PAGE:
When Theresa May told a stunned Conservative Party conference in 2002 that some people called them “the nasty party” there was widespread horror, recrimination and an eight year struggle to detoxify the Tory brand. “Our base is too narrow, and so, occasionally are our sympathies”, she said. I agreed back then and agree now. In her other infamous words, “nothing has changed”.
The 2005 ‘are you thinking what we’re thinking’ dog-whistle campaign showed the party wasn’t listening. Posters shouted ‘it’s not racist to impose limits on immigration’ and asked ‘how would you feel if a bloke on early release attacked your daughter’. Only after a third election defeat in a row were attempts made to clean up the Tory image. In came trainer-wearing, husky-hugging David Cameron with a new tree logo and a dream of the big society.
But old habits run deep. The undercurrent of old-school Tory nastiness and the narrowness of their sympathies has never gone away. In fact they have driven the economic and social policy of the Tory-led governments of the last eight years. This approach is epitomised by their odious Bedroom Tax of 2013, when they paid no regard to the people driven out of family homes and the local communities decimated by empty homes. The Tories willingly penalised people for the loss of a partner or child by demanding their home.
Elsewhere, the rise of foodbanks is greeted with a shrug and the suggestion it’s just a ‘cash flow’ problem. The two-child policy plumbs new depths of inhumanity, its inherent heartlessness exposed most by its rape clause. People with degenerative diseases are told they must be reassessed for their benefits. The streets of London and other cities are overwhelmed with rough sleeping. People are sanctioned for missing job centre appointments, with a ruthless disregard for legitimate reasons like taking a child to hospital. And don’t tell me there are not performance targets in the DWP, just like those which have caused Amber Rudd’s career to come crashing down.
In our health service, EU citizens who have worked, settled and contributed to our country don’t know if they have a place here after Brexit. In England, EU nationals make up almost 10 per cent of doctors and more than seven percent of nurses alone. They care for our sick children, parents and grandparents and keep our health system working, but data released in autumn shows that as many as 10,000 have now decided to leave our NHS. They have been driven out by a government prepared to fan the flames of xenophobia.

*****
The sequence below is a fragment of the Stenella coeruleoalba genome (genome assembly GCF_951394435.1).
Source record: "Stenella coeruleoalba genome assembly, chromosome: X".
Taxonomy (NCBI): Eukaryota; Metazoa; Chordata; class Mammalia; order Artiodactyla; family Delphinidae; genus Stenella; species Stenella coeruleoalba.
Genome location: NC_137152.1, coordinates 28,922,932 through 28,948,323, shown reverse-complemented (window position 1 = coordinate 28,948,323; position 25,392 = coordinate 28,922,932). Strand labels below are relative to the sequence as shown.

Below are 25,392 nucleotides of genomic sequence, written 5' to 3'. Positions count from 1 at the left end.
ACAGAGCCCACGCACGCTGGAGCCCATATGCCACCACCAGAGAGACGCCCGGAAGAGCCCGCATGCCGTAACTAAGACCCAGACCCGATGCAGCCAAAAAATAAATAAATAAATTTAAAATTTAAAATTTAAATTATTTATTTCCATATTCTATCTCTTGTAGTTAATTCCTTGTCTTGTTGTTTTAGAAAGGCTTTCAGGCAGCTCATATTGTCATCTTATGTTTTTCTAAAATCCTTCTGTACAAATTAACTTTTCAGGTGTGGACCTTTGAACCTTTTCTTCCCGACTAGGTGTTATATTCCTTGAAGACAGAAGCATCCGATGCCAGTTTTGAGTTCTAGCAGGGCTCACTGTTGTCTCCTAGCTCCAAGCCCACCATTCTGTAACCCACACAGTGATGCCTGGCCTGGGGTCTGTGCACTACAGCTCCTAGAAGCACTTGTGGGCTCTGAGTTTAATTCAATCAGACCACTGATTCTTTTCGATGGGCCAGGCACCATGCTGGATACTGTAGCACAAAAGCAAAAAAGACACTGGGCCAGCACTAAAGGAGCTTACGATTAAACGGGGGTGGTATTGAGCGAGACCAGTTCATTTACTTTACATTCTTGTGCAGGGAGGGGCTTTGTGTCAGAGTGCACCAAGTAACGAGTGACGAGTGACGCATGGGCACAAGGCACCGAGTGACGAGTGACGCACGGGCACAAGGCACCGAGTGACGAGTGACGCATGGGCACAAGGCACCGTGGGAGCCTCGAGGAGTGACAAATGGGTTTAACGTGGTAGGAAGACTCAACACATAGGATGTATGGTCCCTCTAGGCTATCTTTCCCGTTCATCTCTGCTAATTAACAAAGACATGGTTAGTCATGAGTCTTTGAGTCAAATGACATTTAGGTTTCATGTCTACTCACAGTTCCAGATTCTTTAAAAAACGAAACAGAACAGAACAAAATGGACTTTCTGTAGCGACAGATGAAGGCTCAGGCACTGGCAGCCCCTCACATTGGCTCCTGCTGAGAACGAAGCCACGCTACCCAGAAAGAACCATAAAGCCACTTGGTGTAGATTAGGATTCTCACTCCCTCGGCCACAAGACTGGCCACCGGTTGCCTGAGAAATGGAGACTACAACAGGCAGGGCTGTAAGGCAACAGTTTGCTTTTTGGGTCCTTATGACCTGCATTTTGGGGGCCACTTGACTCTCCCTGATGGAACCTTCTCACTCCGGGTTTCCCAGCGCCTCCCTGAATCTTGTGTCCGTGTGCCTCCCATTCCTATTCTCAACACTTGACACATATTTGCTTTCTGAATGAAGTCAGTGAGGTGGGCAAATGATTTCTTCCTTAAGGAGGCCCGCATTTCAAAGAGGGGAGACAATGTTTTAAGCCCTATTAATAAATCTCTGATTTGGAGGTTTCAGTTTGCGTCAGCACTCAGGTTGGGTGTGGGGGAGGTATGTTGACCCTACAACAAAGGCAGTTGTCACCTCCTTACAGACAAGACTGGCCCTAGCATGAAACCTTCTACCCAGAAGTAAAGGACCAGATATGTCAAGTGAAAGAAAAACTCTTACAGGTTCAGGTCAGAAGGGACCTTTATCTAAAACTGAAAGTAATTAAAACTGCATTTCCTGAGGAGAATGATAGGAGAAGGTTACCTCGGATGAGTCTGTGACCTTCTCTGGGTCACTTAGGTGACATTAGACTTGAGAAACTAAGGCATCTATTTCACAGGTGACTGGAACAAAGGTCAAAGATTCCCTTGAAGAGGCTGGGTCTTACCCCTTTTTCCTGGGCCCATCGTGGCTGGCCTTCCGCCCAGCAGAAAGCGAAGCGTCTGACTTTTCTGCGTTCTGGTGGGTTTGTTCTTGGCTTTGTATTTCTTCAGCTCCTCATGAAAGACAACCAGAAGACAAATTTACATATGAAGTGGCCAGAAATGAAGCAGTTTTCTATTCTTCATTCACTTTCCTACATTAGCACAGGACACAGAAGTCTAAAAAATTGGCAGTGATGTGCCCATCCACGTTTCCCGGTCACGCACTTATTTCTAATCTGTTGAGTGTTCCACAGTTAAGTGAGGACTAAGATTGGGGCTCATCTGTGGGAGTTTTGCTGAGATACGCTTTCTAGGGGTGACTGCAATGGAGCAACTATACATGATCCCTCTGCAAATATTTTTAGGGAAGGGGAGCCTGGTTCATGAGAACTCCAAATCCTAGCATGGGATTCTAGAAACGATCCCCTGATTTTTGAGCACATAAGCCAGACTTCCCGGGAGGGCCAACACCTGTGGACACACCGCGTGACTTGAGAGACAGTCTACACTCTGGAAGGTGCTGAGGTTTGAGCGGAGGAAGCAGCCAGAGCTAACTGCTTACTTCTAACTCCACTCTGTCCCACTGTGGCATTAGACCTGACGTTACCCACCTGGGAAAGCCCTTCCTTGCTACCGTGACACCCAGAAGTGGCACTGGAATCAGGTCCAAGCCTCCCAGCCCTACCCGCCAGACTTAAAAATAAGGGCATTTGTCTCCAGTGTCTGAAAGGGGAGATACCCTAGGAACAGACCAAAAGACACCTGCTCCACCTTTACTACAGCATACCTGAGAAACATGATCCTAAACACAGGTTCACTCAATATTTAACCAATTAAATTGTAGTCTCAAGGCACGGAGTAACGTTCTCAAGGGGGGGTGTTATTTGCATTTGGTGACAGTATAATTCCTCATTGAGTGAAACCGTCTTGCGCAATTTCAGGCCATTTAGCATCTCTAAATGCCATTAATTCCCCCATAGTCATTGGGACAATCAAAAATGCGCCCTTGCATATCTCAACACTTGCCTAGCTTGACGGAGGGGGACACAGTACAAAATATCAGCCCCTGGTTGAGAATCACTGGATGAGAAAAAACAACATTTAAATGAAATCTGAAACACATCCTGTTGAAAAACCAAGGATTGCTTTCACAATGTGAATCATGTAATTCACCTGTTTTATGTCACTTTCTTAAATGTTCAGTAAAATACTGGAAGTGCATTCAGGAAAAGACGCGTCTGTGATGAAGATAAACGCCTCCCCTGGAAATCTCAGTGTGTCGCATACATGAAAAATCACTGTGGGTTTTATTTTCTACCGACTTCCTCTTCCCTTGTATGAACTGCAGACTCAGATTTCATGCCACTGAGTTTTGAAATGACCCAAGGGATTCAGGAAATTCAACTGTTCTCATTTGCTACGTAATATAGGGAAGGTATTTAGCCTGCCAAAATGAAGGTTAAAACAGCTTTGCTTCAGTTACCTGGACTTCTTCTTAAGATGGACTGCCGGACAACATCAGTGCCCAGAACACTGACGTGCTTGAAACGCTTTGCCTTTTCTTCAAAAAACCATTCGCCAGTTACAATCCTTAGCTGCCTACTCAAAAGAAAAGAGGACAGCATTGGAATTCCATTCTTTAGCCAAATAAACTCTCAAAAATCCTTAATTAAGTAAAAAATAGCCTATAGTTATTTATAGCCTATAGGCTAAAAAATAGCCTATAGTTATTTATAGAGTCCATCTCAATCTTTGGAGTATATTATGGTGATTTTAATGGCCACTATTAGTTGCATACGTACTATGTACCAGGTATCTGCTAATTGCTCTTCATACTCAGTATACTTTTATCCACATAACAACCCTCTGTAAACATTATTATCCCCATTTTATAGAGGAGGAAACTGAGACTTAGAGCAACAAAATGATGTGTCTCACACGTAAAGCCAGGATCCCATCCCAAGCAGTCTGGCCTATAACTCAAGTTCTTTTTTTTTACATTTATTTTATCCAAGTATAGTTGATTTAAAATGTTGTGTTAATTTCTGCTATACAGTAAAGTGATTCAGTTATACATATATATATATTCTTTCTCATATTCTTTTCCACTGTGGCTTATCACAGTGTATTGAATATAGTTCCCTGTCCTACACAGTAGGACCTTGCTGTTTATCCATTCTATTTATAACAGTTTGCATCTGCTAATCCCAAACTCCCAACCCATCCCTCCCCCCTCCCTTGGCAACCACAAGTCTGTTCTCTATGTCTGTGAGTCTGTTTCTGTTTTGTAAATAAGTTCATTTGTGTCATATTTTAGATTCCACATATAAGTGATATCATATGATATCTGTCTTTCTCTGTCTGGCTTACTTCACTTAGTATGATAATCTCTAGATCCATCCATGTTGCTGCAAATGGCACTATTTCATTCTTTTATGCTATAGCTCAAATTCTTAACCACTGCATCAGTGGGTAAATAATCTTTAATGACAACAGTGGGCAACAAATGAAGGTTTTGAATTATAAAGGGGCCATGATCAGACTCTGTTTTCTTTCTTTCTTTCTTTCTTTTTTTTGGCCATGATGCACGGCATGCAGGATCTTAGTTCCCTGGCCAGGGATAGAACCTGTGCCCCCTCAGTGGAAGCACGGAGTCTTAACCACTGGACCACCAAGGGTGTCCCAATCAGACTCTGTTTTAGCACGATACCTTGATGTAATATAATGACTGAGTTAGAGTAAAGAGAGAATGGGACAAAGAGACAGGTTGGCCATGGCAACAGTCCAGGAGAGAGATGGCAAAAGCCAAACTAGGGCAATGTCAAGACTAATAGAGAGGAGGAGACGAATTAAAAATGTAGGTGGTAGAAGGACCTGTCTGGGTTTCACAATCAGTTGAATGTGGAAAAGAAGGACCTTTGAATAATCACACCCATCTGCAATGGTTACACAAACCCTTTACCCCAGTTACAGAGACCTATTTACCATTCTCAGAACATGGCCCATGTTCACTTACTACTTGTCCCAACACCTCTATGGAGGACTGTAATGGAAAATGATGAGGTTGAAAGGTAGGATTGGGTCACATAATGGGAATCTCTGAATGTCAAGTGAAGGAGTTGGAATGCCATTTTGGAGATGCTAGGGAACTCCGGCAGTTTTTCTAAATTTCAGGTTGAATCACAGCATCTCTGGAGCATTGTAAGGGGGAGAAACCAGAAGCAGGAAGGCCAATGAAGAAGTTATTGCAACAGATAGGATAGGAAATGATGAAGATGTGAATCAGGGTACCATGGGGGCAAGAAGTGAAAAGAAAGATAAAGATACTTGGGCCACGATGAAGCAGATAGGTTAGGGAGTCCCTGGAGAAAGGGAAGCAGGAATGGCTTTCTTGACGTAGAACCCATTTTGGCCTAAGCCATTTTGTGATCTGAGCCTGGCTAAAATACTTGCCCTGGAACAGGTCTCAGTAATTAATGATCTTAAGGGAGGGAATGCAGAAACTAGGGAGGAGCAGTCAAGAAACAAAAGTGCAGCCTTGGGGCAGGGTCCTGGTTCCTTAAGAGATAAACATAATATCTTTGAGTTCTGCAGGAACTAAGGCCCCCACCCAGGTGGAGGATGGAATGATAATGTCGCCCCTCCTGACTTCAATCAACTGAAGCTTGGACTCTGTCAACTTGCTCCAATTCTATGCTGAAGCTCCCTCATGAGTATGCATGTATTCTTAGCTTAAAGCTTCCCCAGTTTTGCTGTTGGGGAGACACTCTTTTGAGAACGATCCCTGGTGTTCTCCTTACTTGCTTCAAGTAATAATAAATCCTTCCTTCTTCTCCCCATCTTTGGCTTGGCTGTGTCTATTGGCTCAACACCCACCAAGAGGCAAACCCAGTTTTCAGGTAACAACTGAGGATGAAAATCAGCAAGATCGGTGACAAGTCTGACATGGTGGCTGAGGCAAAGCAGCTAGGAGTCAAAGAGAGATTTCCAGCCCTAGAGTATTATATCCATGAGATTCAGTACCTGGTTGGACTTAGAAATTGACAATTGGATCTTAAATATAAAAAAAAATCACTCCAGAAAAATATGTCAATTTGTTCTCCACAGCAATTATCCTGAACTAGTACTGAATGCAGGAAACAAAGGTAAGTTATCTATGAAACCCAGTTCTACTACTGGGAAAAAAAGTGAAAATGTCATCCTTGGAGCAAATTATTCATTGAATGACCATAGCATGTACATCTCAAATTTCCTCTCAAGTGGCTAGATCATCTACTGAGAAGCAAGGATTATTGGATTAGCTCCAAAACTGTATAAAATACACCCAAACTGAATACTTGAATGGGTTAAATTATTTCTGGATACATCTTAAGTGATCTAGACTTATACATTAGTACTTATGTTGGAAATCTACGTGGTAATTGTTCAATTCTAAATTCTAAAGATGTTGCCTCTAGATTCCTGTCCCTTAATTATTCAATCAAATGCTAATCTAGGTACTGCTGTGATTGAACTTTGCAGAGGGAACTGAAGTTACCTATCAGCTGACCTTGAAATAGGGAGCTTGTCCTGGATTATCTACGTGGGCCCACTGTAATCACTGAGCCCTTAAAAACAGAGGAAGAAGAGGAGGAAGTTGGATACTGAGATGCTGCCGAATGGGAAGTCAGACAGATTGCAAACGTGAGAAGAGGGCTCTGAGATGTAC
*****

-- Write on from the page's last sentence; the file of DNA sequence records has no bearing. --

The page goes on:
All of these people find themselves outside the narrow sympathies of the nasty party and therefore condemned to live in a hostile environment. As Victoria Canning of the Open University has argued this week, targets can strip away people’s humanity and personal stories, reducing them to statistics and quotas. This is modern Tory Britain.
The irony is that the very person who called this out, back in 2002, is now its embodiment at Number 10.
The now Prime Minister Theresa May ran the Home Office for six years and, with her two special advisers who were described as ‘toxic and destructive’, oversaw the permeation of the ‘hostile environment’ into the Home Office’s blood stream. Increasing targets for deportation inevitably resulted in the widening of the net, and the horrendous injustice we have seen in the treatment of British Windrush citizens.
Other examples of the Tories’ vindictive approach can be seen in the number of government requests to access confidential non-clinical NHS details rising three-fold, or the inhumane conditions for women in Yarls Wood detention centre, and the minimum income restrictions on spouses coming to the UK. Policies which are causing concern and distress and tearing families apart.
The British public want a fair and firm immigration system. But we are not a hostile nation or a hostile people.
The impact of eight years of the nasty party in power has been brutal for many people; not just for illegal or legal immigrants, but for all those outside the narrow confines of Tory sympathy. The people at the top of the Tory party may come and go, but their fundamental beliefs remain, enmeshed into the fabric of Conservatism. Amber Rudd may have gone, but under Theresa May the nasty party remains alive and kicking, and life will continue to be tough by those at the sharp end of their policies. Tory Britain will continue feel like a hostile environment for so many of its citizens.
Anna Turley is Labour MP for Redcar.